It's easy to call any kind of "non-traditional" film without some kind of a straight forward plot; surreal or strange (which could both easily describe Leos Carax's long anticipated return; Holy Motors). Just read a lot of my recent reviews and you'll see even I get caught up in that. But with recent works like; Post Tenebras Lux, To The Wonder, Uncle Boonmee & The Tree Of Life, I feel terms like dreamy & surreal are getting played out. The aforementioned films play more in to the stream of conscious genre and look like live-action sketchbooks - ideas that aren't necessarily finished or complete but still look beautiful, has some kind of depth or story behind it, shows talent and possibly contains something personal about the creator that's too good to be kept under wraps no matter how incomplete it may be. Like I said, there's a reason old sketchbooks of famous artists, cartoonists, designers & architects are rare collector's items. Leos Carax's Holy Motors is the perfect example of a sketchbook/stream of consciousness film. Half of Holy Motors' inspiration/influence comes from an unfinished idea (Carax's real life attempt at trying to make a big budget, English-speaking film that never panned out as well as his experiences working with non-French movie studios). The other half of Holy Motors' inspiration comes from inside Leos Carax's very own head - the random thoughts, books & films that circulate inside his mind. Holy Motors is another "movie mixtape" in the same vein as Pulp Fiction, Irma Vep, The Player, Europa & Drive (although not as straight forward) with references to everything from Eyes Without a Face (the film features Eyes Without A Face co-star; Edith Scob) to Carax's very own work from back in the day (Holy Motors makes reference to Mauvais Sang, The Lovers On The Bridge & his 2008 short Merde from the collaborative feature length film Tokyo)...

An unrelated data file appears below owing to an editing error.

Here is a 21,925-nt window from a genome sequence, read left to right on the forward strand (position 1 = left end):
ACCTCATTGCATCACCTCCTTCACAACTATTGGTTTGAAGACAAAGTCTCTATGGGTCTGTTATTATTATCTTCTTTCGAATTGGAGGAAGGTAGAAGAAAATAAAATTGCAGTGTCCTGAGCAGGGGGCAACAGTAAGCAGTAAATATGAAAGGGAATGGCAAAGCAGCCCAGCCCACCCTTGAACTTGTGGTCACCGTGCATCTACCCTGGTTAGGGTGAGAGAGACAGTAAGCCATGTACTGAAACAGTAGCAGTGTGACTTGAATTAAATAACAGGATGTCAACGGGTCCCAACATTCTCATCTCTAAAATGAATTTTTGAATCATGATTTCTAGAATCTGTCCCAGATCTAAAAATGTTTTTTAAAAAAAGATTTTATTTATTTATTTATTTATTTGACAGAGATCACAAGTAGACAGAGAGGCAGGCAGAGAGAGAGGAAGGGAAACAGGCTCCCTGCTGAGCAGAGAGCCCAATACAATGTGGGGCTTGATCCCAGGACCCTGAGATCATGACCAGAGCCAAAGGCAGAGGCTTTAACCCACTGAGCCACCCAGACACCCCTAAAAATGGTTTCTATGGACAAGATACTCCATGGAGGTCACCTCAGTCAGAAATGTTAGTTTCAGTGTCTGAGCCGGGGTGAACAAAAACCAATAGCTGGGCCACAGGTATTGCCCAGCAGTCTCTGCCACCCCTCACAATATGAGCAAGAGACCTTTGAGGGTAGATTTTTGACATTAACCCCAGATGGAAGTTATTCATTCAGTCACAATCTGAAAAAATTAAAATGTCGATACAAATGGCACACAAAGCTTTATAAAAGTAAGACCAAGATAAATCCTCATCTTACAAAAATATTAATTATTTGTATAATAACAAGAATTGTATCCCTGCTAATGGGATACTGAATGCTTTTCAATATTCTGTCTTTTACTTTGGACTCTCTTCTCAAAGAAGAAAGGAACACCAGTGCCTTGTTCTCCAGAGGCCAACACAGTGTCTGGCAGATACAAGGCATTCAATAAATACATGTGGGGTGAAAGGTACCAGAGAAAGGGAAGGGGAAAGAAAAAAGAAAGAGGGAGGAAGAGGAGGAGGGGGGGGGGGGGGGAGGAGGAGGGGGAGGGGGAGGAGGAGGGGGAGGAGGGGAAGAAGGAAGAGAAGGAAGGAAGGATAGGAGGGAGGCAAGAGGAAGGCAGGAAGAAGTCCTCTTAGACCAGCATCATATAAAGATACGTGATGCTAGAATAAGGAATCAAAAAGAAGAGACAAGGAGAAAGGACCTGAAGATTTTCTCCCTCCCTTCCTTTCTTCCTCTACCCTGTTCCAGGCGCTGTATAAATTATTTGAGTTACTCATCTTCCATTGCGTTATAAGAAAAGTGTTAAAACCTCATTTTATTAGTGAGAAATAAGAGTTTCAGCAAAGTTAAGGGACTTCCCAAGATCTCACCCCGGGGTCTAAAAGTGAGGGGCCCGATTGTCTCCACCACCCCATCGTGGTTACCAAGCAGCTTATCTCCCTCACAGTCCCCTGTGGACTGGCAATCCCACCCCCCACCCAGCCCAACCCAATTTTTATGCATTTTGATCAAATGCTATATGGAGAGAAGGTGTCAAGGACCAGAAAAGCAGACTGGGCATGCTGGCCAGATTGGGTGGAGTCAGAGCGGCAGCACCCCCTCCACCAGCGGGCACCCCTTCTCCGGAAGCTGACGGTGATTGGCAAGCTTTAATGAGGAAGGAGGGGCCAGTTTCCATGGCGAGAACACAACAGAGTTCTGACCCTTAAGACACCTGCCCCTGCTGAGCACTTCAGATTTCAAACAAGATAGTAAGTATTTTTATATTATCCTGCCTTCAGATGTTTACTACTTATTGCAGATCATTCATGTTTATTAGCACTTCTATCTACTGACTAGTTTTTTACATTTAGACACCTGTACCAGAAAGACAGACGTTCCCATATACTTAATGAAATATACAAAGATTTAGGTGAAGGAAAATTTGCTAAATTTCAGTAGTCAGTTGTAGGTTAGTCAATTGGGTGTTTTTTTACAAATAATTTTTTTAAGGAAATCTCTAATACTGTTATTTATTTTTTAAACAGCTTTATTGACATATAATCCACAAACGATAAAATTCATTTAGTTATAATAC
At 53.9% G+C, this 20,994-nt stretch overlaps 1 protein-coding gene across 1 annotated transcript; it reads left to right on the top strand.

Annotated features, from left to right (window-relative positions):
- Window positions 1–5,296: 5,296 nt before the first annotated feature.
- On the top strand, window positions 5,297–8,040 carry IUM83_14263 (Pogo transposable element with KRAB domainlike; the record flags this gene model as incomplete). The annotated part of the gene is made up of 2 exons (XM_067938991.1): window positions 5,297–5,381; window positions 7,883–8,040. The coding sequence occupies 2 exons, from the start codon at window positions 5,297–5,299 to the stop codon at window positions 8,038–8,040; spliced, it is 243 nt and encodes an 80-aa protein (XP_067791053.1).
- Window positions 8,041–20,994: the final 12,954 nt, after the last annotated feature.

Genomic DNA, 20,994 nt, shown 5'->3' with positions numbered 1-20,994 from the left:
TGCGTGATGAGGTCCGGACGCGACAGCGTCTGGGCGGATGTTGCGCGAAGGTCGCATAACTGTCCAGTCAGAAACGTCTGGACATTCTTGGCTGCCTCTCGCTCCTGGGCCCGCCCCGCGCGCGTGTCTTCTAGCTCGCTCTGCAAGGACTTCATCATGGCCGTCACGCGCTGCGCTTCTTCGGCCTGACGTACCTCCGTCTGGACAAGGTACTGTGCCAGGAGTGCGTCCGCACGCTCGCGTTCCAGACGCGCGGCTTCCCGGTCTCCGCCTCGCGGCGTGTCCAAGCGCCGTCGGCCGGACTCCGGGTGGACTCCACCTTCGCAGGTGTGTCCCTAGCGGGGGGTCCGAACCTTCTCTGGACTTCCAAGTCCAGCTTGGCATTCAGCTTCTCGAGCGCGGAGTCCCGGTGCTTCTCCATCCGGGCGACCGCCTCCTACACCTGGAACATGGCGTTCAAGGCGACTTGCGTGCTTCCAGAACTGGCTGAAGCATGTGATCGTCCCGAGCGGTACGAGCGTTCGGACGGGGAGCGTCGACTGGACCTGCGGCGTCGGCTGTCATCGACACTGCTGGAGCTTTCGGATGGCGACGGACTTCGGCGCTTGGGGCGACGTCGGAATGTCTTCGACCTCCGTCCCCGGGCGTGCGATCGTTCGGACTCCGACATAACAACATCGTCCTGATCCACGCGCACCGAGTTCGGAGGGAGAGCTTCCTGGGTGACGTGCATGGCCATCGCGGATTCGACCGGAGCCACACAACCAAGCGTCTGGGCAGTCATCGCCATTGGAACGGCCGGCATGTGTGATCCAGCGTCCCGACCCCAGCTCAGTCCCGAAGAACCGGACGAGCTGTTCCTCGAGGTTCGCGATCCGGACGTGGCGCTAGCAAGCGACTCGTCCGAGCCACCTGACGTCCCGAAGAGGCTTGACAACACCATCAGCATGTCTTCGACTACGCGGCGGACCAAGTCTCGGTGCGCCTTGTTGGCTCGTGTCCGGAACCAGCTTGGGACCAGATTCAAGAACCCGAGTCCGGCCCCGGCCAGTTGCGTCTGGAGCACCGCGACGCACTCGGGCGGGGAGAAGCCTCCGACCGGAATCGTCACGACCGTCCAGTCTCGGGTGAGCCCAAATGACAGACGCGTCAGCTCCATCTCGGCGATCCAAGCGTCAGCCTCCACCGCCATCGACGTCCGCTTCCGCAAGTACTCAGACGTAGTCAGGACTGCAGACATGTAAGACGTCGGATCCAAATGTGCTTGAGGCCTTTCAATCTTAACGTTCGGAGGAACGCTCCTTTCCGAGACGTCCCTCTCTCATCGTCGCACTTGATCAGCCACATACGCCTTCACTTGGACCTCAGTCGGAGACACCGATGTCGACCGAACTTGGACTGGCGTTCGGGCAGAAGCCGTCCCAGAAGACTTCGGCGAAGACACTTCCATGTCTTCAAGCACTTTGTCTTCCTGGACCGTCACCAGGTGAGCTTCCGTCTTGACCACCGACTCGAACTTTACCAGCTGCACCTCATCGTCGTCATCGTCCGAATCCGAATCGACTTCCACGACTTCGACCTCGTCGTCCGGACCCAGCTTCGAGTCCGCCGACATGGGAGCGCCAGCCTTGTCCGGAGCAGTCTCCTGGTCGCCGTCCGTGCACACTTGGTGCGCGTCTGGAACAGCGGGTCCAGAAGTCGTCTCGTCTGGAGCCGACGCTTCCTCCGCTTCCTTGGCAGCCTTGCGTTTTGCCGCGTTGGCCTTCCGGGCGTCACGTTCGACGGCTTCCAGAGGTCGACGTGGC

|Holy Motors (2012) Eyes Without A Face (1960)|
|Holy Motors Tokyo (2008)|
Edith Scob's presence isn't the films' only connection to the older generation of cinema. Michel Piccoli, who appeared in Carax's Mauvais Sang, makes a cameo in the middle of the film as well. Carax's use of Scob & Piccoli is similar to Von Trier's use of Udo Kier, Barbara Sukowa & Eddie Constantine in Europa (an homage to Rainer Werner Fassbinder) or Tarrantino's use of John Travolta in Pulp Fiction (a reference to his cult status due to movies like Grease & Saturday Night Fever as well as an homage to Blowout & Depalma).
|Michel Piccoli in Carax's Holy Motors (L) & Mauvais Sang (R)|